Exploring the Professional Self: A Study of Flemish Sign Language/Dutch Interpreters in Times of Professionalisation
Gebruers, Karolien (2019)
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Julkaisun pysyvä osoite on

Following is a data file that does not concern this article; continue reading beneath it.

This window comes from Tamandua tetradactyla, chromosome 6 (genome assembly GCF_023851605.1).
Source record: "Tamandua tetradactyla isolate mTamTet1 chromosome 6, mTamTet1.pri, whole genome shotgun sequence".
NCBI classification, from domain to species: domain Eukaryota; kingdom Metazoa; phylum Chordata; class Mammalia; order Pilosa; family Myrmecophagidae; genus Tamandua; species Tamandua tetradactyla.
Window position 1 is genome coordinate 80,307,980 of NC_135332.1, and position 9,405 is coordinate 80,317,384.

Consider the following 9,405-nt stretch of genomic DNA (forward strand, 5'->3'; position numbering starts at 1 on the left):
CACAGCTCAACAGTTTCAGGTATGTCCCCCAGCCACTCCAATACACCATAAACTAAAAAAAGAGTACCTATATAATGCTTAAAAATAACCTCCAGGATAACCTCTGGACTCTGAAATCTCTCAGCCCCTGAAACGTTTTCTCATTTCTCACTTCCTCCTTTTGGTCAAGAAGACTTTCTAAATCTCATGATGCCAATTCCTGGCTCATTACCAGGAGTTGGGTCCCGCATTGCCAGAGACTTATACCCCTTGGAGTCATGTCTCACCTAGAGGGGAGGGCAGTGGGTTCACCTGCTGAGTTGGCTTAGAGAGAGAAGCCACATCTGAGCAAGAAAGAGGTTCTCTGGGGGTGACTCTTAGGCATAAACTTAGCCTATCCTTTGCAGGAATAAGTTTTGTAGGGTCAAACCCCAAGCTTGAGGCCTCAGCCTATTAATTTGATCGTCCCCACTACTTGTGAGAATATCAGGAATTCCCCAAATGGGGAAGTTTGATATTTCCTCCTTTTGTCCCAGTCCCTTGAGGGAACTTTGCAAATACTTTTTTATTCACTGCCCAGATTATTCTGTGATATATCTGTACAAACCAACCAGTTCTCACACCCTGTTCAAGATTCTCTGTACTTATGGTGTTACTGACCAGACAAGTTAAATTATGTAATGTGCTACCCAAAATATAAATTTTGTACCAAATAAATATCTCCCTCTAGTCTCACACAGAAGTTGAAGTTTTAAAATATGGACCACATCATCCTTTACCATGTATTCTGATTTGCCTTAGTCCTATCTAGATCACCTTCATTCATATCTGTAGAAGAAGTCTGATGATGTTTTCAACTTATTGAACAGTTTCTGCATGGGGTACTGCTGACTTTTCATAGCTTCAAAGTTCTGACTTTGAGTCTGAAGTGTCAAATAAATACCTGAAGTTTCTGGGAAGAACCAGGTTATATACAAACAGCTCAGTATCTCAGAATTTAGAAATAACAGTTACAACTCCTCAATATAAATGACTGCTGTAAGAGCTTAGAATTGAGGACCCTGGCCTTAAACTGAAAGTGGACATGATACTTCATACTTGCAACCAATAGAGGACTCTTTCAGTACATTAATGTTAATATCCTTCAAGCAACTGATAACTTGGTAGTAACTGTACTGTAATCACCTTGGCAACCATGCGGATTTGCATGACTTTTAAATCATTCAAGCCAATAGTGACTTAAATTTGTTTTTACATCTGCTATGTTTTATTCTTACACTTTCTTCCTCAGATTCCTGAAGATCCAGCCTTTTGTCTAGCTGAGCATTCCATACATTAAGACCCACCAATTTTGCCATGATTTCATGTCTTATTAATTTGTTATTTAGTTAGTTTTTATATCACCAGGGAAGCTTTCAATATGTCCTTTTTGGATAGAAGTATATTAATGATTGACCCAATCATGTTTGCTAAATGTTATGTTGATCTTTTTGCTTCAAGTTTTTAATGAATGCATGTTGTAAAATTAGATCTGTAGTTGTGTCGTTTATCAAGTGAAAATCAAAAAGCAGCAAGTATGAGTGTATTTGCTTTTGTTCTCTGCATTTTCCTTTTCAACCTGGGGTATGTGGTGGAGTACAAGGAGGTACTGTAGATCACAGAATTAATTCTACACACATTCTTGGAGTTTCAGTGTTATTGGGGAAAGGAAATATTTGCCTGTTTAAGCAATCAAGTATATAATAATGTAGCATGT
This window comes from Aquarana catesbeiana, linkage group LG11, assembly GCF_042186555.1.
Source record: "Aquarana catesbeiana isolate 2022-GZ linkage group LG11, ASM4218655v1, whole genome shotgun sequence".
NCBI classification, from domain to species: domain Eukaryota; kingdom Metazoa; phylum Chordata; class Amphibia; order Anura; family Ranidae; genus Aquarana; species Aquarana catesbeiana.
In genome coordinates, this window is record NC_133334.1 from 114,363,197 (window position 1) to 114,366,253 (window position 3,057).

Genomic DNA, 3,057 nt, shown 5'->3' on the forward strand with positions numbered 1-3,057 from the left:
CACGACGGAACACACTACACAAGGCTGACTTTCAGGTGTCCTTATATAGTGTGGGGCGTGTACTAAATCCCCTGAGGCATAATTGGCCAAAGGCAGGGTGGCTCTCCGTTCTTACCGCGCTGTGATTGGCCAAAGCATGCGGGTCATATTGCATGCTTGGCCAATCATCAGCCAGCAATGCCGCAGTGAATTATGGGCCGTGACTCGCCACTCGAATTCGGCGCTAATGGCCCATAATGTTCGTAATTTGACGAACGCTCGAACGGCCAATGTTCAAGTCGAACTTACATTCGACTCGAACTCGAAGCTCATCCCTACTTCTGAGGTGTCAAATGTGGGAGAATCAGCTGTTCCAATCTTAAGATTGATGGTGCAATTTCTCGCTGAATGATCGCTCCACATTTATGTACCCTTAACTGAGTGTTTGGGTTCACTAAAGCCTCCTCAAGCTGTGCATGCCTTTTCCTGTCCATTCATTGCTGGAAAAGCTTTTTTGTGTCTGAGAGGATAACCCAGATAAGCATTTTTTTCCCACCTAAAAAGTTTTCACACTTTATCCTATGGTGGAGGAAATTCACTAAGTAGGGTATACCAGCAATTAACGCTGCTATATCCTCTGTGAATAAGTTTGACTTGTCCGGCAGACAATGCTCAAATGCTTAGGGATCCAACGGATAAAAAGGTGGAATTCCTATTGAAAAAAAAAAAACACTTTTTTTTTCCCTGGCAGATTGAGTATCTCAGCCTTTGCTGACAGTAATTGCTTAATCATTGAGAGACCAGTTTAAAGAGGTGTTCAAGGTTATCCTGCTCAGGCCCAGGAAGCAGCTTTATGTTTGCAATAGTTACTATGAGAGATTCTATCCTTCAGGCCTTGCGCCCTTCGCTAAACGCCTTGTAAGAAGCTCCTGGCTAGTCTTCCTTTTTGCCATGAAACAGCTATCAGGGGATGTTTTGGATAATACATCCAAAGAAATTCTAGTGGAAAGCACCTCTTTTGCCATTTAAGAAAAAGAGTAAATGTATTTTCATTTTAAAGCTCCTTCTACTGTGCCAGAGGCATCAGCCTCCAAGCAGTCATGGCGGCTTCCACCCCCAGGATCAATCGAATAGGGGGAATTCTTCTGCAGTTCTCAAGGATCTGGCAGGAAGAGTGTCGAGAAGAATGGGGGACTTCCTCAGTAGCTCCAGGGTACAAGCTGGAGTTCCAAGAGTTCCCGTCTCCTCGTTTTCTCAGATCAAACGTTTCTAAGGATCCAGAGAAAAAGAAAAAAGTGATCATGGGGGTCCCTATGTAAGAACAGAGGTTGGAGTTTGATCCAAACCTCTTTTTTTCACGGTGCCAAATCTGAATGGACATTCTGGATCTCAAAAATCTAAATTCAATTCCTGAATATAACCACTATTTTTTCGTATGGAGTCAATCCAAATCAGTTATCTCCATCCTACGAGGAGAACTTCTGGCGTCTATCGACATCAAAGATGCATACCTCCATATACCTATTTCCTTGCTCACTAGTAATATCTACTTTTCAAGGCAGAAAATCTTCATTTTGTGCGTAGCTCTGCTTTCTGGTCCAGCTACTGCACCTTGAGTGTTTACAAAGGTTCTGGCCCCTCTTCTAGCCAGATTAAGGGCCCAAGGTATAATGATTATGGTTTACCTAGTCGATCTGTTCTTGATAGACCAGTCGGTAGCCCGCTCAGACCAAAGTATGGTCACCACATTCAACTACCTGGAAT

The signed language interpreting profession in Flanders is currently undergoing a professionalisation process. During the last decade a training programme has been established at an academic level, and the number of interpreters who undertake the job full-time has increased. These two developments have inspired this study on the perception of the professional self of Flemish Sign Language/Dutch interpreters with different educational backgrounds, which is a topic that has received little attention to date. I examined the perception of the professional self of interpreters as individuals, as well as a part of a larger professional network through a sociological lens. The use of visual methods, i.e. autophotography and egocentric sociograms, was combined with semi-structured interviews. The findings of this study suggest that SLIs perceive their professional self in terms of persistent role metaphors and dichotomous categories. Despite the poor working conditions, the heavy workload, the feelings of self-doubt and the work pressure, the interpreters seemingly find fulfilment in their work. They want to be perceived and treated as professionals, and they see themselves as representatives of the profession by honouring and respecting it. In addition, continuous professional development is important to the participants of this study. Interpreters are part of a professional network and they depend on colleagues, interlocutors, training programmes and organisations, such as the interpreting agency and both deaf and interpreter associations. I argue that next to working together with all these stakeholders in order to elevate the profession, every signed language interpreter as individual can instigate change.